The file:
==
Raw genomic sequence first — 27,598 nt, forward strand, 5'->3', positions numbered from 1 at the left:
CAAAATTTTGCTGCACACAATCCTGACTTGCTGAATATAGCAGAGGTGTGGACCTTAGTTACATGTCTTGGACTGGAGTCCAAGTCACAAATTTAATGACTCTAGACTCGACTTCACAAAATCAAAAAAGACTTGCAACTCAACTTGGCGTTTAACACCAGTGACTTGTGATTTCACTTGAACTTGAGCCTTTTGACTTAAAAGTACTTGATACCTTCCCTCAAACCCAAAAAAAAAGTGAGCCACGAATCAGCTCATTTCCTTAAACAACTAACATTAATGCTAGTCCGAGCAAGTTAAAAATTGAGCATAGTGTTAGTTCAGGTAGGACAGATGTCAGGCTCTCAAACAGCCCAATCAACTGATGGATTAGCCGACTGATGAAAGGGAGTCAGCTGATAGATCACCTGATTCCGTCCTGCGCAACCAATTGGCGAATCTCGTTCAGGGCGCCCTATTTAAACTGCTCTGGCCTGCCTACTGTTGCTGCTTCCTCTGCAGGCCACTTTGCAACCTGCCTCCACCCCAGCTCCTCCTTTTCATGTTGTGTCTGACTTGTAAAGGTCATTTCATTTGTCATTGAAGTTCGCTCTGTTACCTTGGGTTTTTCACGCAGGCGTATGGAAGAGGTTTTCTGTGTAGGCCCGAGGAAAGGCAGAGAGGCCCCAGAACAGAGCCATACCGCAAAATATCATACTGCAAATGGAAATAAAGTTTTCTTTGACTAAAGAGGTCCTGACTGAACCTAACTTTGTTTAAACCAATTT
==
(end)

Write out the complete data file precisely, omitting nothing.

Raw genomic sequence first — 27,598 nt, forward strand, 5'->3', positions numbered from 1 at the left:
CAAAATTTTGCTGCACACAATCCTGACTTGCTGAATATAGCAGAGGTGTGGACCTTAGTTACATGTCTTGGACTGGAGTCCAAGTCACAAATTTAATGACTCTAGACTCGACTTCACAAAATCAAAAAAGACTTGCAACTCAACTTGGCGTTTAACACCAGTGACTTGTGATTTCACTTGAACTTGAGCCTTTTGACTTAAAAGTACTTGATACCTTCCCTCAAACCCAAAAAAAAAGTGAGCCACGAATCAGCTCATTTCCTTAAACAACTAACATTAATGCTAGTCCGAGCAAGTTAAAAATTGAGCATAGTGTTAGTTCAGGTAGGACAGATGTCAGGCTCTCAAACAGCCCAATCAACTGATGGATTAGCCGACTGATGAAAGGGAGTCAGCTGATAGATCACCTGATTCCGTCCTGCGCAACCAATTGGCGAATCTCGTTCAGGGCGCCCTATTTAAACTGCTCTGGCCTGCCTACTGTTGCTGCTTCCTCTGCAGGCCACTTTGCAACCTGCCTCCACCCCAGCTCCTCCTTTTCATGTTGTGTCTGACTTGTAAAGGTCATTTCATTTGTCATTGAAGTTCGCTCTGTTACCTTGGGTTTTTCACGCAGGCGTATGGAAGAGGTTTTCTGTGTAGGCCCGAGGAAAGGCAGAGAGGCCCCAGAACAGAGCCATACCGCAAAATATCATACTGCAAATGGAAATAAAGTTTTCTTTGACTAAAGAGGTCCTGACTGAACCTAACTTTGTTTAAACCAATTT